Many schizophrenics experience their condition as one of radical incarceration, mind-altering medications, isolation, and dehumanization. At a time when the treatment of choice is anti-psychotic medication, world-renowned psychoanalyst Christopher Bollas asserts that schizophrenics can be helped by much more humane treatments, and that they have a chance to survive and even reverse the process if they have someone to talk to them regularly and for a sustained period, soon after their first breakdown.
In this sensitive and evocative narrative, he draws on his personal experiences working with schizophrenics since the 1960’s. He offers his interpretation of how schizophrenia develops, typically in the teens, as an adaptation in the difficult transition to adulthood.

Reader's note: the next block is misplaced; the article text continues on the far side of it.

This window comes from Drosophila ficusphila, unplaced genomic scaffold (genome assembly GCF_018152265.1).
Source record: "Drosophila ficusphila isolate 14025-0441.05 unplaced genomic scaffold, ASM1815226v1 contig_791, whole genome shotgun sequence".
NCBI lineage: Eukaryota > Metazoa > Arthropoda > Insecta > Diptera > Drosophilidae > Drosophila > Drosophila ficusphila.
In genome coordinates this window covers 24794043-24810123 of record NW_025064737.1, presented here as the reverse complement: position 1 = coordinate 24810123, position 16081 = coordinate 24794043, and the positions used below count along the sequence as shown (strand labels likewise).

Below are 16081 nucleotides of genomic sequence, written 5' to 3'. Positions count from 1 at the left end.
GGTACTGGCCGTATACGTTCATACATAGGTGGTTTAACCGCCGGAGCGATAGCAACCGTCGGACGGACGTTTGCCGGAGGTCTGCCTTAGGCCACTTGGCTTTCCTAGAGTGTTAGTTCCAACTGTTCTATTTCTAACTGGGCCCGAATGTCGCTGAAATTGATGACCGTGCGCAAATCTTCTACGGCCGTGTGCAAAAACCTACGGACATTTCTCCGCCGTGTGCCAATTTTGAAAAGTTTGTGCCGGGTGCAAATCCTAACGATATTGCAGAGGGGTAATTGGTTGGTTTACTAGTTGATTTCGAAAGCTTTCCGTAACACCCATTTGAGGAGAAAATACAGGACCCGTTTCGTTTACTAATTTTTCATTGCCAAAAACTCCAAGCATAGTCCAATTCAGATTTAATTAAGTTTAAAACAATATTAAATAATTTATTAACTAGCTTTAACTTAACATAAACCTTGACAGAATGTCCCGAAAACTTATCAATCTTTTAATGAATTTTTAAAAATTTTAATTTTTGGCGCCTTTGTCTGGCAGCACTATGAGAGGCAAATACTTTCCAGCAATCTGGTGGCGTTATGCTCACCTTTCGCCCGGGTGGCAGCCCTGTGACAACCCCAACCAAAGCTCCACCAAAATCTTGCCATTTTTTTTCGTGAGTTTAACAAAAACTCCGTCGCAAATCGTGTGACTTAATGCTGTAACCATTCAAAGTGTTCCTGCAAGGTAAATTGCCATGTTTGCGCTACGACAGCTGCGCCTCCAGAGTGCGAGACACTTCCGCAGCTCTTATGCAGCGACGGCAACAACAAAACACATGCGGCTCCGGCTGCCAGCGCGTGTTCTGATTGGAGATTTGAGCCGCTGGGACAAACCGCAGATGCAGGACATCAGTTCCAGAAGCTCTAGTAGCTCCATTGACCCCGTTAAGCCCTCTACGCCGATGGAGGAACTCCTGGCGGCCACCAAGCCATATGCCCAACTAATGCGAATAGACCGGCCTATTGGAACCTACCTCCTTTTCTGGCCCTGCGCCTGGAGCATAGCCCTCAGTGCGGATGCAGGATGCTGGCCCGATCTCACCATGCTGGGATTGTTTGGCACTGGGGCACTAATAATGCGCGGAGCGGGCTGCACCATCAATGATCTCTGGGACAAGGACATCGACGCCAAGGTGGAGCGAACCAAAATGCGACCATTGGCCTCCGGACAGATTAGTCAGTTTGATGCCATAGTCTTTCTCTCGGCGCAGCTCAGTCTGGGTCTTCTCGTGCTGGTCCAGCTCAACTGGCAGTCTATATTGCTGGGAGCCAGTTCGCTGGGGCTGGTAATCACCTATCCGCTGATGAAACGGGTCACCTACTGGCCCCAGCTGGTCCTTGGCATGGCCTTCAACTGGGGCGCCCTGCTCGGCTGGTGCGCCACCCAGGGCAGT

With tenderness, Bollas depicts schizophrenia as an understandable way of responding to our precariousness in a highly unpredictable world. He celebrates the courage of the children he has worked with and reminds us that the wisdom inherent in human beings—to turn to conversation with others when in distress—is the fundamental foundation of any cure for human conflict.